With a new year comes new state laws.
The changes for 2014 include a number of tax breaks, the advent of legalized casino gambling off of Indian land and an increase in the minimum wage.
All of those issues stirred controversy during 2013, with proponents lauding the prospect of economic gain and opponents decrying the potential harm.
People in this region will not reap direct benefits from the casino law because none of the gaming facilities will be located in Clinton, Essex or Franklin counties, so as not to present competition for Akwesasne Mohawk Casino in Hogansburg.
But hopes were raised about new development on or near the State University of New York campuses in Plattsburgh, Saranac Lake, Malone and Ticonderoga because of the tax breaks offered in the Start Up NY initiative.
The minimum-wage law was hotly debated, with businesses concerned about the cost and advocates for low-wage workers pushing for a bigger increase.
We thought it would be worthwhile to enumerate a few of the new laws premiering in New York state this year. Here’s a look at some of the changes, as provided by a State Senate news release:
Legalized Casino Gaming: A voter-approved constitutional amendment legalized casino gaming in New York and allows establishment of four destination gaming resorts.
Start Up NY: Creates tax-free areas around the state’s colleges and universities. Businesses will be exempt from corporate, personal-income, sales, use and property taxes for 10 years. They aren’t eligible if they compete with existing community businesses that are not within the tax-free area.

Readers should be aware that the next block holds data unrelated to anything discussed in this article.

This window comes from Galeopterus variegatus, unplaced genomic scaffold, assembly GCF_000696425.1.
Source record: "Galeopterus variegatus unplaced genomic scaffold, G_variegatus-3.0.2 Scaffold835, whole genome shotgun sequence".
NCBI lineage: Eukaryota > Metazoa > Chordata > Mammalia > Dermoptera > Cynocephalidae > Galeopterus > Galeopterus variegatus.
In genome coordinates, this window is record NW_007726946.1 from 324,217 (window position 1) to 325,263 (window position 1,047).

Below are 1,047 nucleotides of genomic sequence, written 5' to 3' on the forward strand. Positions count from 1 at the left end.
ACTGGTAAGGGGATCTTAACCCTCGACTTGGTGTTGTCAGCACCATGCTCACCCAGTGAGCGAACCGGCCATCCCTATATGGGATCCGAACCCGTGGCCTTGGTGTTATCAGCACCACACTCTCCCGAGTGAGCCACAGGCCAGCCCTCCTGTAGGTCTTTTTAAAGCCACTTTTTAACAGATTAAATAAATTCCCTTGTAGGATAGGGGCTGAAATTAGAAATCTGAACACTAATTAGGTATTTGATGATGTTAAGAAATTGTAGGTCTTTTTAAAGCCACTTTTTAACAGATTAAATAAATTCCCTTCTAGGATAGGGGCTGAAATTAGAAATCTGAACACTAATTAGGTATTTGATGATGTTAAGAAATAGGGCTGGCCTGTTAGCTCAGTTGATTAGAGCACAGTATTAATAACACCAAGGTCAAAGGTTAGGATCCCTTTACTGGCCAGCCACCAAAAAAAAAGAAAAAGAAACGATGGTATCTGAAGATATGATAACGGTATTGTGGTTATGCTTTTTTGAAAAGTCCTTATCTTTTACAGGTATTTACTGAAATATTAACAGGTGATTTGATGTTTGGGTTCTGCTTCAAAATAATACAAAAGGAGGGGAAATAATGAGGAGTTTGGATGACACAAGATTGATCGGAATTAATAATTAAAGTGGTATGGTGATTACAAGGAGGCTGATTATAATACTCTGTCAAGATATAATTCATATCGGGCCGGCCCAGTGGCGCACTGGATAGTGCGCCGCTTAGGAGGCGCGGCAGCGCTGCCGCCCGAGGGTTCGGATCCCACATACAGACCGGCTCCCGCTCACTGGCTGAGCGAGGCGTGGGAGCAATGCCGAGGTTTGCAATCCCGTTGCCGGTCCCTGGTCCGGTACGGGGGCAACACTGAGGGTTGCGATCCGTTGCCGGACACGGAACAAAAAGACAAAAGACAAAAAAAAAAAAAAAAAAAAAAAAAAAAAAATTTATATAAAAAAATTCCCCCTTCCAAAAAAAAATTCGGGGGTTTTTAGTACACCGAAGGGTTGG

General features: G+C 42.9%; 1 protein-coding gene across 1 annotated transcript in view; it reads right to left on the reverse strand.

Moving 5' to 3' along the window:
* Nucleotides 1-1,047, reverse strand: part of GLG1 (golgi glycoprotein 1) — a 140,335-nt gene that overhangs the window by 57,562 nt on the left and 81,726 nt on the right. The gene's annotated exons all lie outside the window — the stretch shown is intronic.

Minimum Wage Increase and Reimbursement Tax Credit: The minimum wage increased from $7.25 an hour to $8. A new tax credit will offset some of the increased costs for businesses.
Small-Business Income-Tax Reduction: A $35 million tax reduction, part one of a three-year tax-cut phase-in.
Tax Relief for Manufacturers: Reduces the state’s corporate tax on manufacturers almost 10 percent.
Family Tax Relief: Over the next three years, each New York family with at least one dependent child and a household income between $40,000 and $300,000 gets $350 in tax relief.
Hepatitis C Screening: People born between 1945 and 1965 must be offered a hepatitis C screening test when receiving inpatient or outpatient health services.
Hannah’s Law: Requires health-insurance coverage for administering food through feeding tubes or oral feeding for patients living with conditions that make it impossible to eat most foods.
It’s always important to know about major changes in state law so you understand your opportunities, your rights and the restrictions you face.